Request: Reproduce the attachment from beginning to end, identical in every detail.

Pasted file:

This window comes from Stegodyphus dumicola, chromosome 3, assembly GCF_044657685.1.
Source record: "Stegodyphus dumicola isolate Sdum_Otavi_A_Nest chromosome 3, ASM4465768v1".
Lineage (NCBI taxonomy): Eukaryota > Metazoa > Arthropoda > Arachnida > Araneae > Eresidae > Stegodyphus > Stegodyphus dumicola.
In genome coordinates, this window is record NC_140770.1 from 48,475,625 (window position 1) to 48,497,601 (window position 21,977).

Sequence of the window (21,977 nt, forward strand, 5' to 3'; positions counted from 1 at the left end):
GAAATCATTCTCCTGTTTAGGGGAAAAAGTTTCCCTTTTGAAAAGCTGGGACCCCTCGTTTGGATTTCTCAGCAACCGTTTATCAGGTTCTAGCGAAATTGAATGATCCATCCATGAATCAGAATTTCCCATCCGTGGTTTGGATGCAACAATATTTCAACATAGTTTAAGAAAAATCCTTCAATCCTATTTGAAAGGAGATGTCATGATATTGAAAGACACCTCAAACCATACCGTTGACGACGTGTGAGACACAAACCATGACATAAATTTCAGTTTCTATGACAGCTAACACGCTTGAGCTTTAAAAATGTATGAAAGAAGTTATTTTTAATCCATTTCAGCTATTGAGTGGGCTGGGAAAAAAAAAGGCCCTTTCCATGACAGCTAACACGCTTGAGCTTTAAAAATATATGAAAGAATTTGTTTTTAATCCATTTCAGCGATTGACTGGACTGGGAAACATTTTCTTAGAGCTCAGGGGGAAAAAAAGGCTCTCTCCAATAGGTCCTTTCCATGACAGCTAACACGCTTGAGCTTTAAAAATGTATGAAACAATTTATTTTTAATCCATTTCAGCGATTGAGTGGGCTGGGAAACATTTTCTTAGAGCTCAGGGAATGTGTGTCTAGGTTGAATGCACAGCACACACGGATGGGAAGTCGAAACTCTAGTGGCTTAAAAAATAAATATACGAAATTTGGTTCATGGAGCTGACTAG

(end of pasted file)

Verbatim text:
This window comes from Stegodyphus dumicola, chromosome 3, assembly GCF_044657685.1.
Source record: "Stegodyphus dumicola isolate Sdum_Otavi_A_Nest chromosome 3, ASM4465768v1".
Lineage (NCBI taxonomy): Eukaryota > Metazoa > Arthropoda > Arachnida > Araneae > Eresidae > Stegodyphus > Stegodyphus dumicola.
In genome coordinates, this window is record NC_140770.1 from 48,475,625 (window position 1) to 48,497,601 (window position 21,977).

Sequence of the window (21,977 nt, forward strand, 5' to 3'; positions counted from 1 at the left end):
GAAATCATTCTCCTGTTTAGGGGAAAAAGTTTCCCTTTTGAAAAGCTGGGACCCCTCGTTTGGATTTCTCAGCAACCGTTTATCAGGTTCTAGCGAAATTGAATGATCCATCCATGAATCAGAATTTCCCATCCGTGGTTTGGATGCAACAATATTTCAACATAGTTTAAGAAAAATCCTTCAATCCTATTTGAAAGGAGATGTCATGATATTGAAAGACACCTCAAACCATACCGTTGACGACGTGTGAGACACAAACCATGACATAAATTTCAGTTTCTATGACAGCTAACACGCTTGAGCTTTAAAAATGTATGAAAGAAGTTATTTTTAATCCATTTCAGCTATTGAGTGGGCTGGGAAAAAAAAAGGCCCTTTCCATGACAGCTAACACGCTTGAGCTTTAAAAATATATGAAAGAATTTGTTTTTAATCCATTTCAGCGATTGACTGGACTGGGAAACATTTTCTTAGAGCTCAGGGGGAAAAAAAGGCTCTCTCCAATAGGTCCTTTCCATGACAGCTAACACGCTTGAGCTTTAAAAATGTATGAAACAATTTATTTTTAATCCATTTCAGCGATTGAGTGGGCTGGGAAACATTTTCTTAGAGCTCAGGGAATGTGTGTCTAGGTTGAATGCACAGCACACACGGATGGGAAGTCGAAACTCTAGTGGCTTAAAAAATAAATATACGAAATTTGGTTCATGGAGCTGACTAG